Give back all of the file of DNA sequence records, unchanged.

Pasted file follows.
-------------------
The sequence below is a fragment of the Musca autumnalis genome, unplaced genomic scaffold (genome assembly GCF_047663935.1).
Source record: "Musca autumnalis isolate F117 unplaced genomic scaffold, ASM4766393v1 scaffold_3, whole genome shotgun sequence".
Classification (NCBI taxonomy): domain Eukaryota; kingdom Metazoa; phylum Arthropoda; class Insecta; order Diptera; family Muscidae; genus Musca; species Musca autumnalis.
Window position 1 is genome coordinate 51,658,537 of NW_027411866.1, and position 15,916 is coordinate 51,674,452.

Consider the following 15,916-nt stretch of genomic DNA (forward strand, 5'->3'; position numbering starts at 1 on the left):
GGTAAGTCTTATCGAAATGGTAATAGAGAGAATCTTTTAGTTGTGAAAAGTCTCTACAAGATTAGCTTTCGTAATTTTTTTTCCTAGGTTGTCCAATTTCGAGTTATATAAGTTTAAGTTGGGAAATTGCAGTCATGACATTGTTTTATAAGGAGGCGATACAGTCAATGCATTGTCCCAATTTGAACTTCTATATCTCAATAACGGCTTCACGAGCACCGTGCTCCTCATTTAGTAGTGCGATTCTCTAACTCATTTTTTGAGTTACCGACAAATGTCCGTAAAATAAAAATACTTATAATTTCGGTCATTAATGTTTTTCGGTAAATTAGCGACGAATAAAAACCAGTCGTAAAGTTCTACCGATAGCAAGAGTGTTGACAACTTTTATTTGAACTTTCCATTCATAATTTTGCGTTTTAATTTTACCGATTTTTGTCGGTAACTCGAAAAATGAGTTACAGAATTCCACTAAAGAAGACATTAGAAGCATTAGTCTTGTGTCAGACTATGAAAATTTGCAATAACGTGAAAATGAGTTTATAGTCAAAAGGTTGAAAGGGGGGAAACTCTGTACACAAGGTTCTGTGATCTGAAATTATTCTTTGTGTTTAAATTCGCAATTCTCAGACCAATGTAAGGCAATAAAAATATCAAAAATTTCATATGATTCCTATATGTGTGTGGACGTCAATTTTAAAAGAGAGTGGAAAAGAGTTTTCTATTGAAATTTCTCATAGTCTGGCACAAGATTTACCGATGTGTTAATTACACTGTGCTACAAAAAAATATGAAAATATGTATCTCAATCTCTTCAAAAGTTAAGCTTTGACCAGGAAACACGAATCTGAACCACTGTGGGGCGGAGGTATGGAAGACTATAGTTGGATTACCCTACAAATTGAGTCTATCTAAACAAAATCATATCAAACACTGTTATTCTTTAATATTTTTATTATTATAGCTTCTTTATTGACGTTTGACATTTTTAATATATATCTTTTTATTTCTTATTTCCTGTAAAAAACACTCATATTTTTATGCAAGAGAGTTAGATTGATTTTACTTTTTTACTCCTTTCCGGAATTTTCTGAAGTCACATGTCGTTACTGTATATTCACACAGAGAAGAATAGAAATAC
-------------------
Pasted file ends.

The sequence below is a fragment of the Musca autumnalis genome, unplaced genomic scaffold (genome assembly GCF_047663935.1).
Source record: "Musca autumnalis isolate F117 unplaced genomic scaffold, ASM4766393v1 scaffold_3, whole genome shotgun sequence".
Classification (NCBI taxonomy): domain Eukaryota; kingdom Metazoa; phylum Arthropoda; class Insecta; order Diptera; family Muscidae; genus Musca; species Musca autumnalis.
Window position 1 is genome coordinate 51,658,537 of NW_027411866.1, and position 15,916 is coordinate 51,674,452.

Consider the following 15,916-nt stretch of genomic DNA (forward strand, 5'->3'; position numbering starts at 1 on the left):
GGTAAGTCTTATCGAAATGGTAATAGAGAGAATCTTTTAGTTGTGAAAAGTCTCTACAAGATTAGCTTTCGTAATTTTTTTTCCTAGGTTGTCCAATTTCGAGTTATATAAGTTTAAGTTGGGAAATTGCAGTCATGACATTGTTTTATAAGGAGGCGATACAGTCAATGCATTGTCCCAATTTGAACTTCTATATCTCAATAACGGCTTCACGAGCACCGTGCTCCTCATTTAGTAGTGCGATTCTCTAACTCATTTTTTGAGTTACCGACAAATGTCCGTAAAATAAAAATACTTATAATTTCGGTCATTAATGTTTTTCGGTAAATTAGCGACGAATAAAAACCAGTCGTAAAGTTCTACCGATAGCAAGAGTGTTGACAACTTTTATTTGAACTTTCCATTCATAATTTTGCGTTTTAATTTTACCGATTTTTGTCGGTAACTCGAAAAATGAGTTACAGAATTCCACTAAAGAAGACATTAGAAGCATTAGTCTTGTGTCAGACTATGAAAATTTGCAATAACGTGAAAATGAGTTTATAGTCAAAAGGTTGAAAGGGGGGAAACTCTGTACACAAGGTTCTGTGATCTGAAATTATTCTTTGTGTTTAAATTCGCAATTCTCAGACCAATGTAAGGCAATAAAAATATCAAAAATTTCATATGATTCCTATATGTGTGTGGACGTCAATTTTAAAAGAGAGTGGAAAAGAGTTTTCTATTGAAATTTCTCATAGTCTGGCACAAGATTTACCGATGTGTTAATTACACTGTGCTACAAAAAAATATGAAAATATGTATCTCAATCTCTTCAAAAGTTAAGCTTTGACCAGGAAACACGAATCTGAACCACTGTGGGGCGGAGGTATGGAAGACTATAGTTGGATTACCCTACAAATTGAGTCTATCTAAACAAAATCATATCAAACACTGTTATTCTTTAATATTTTTATTATTATAGCTTCTTTATTGACGTTTGACATTTTTAATATATATCTTTTTATTTCTTATTTCCTGTAAAAAACACTCATATTTTTATGCAAGAGAGTTAGATTGATTTTACTTTTTTACTCCTTTCCGGAATTTTCTGAAGTCACATGTCGTTACTGTATATTCACACAGAGAAGAATAGAAATAC